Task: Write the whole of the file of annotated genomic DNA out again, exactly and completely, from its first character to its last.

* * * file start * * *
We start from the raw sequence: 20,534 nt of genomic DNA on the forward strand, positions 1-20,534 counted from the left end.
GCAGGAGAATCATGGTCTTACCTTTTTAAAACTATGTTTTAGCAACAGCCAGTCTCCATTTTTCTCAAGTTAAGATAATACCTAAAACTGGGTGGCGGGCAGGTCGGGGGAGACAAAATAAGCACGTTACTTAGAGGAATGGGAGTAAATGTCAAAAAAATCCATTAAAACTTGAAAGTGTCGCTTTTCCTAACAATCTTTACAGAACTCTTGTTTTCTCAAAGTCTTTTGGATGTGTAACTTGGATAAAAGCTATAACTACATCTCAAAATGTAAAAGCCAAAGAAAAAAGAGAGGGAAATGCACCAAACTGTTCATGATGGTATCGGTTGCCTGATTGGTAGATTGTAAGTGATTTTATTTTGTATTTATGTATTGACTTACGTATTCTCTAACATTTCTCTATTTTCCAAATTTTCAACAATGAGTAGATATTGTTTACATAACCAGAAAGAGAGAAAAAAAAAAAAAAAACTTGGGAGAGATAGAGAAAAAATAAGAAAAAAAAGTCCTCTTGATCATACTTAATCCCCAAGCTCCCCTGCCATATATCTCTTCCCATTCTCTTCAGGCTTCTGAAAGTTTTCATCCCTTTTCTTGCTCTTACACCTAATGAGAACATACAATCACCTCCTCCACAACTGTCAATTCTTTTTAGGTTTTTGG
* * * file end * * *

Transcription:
We start from the raw sequence: 20,534 nt of genomic DNA on the forward strand, positions 1-20,534 counted from the left end.
GCAGGAGAATCATGGTCTTACCTTTTTAAAACTATGTTTTAGCAACAGCCAGTCTCCATTTTTCTCAAGTTAAGATAATACCTAAAACTGGGTGGCGGGCAGGTCGGGGGAGACAAAATAAGCACGTTACTTAGAGGAATGGGAGTAAATGTCAAAAAAATCCATTAAAACTTGAAAGTGTCGCTTTTCCTAACAATCTTTACAGAACTCTTGTTTTCTCAAAGTCTTTTGGATGTGTAACTTGGATAAAAGCTATAACTACATCTCAAAATGTAAAAGCCAAAGAAAAAAGAGAGGGAAATGCACCAAACTGTTCATGATGGTATCGGTTGCCTGATTGGTAGATTGTAAGTGATTTTATTTTGTATTTATGTATTGACTTACGTATTCTCTAACATTTCTCTATTTTCCAAATTTTCAACAATGAGTAGATATTGTTTACATAACCAGAAAGAGAGAAAAAAAAAAAAAAAACTTGGGAGAGATAGAGAAAAAATAAGAAAAAAAAGTCCTCTTGATCATACTTAATCCCCAAGCTCCCCTGCCATATATCTCTTCCCATTCTCTTCAGGCTTCTGAAAGTTTTCATCCCTTTTCTTGCTCTTACACCTAATGAGAACATACAATCACCTCCTCCACAACTGTCAATTCTTTTTAGGTTTTTGG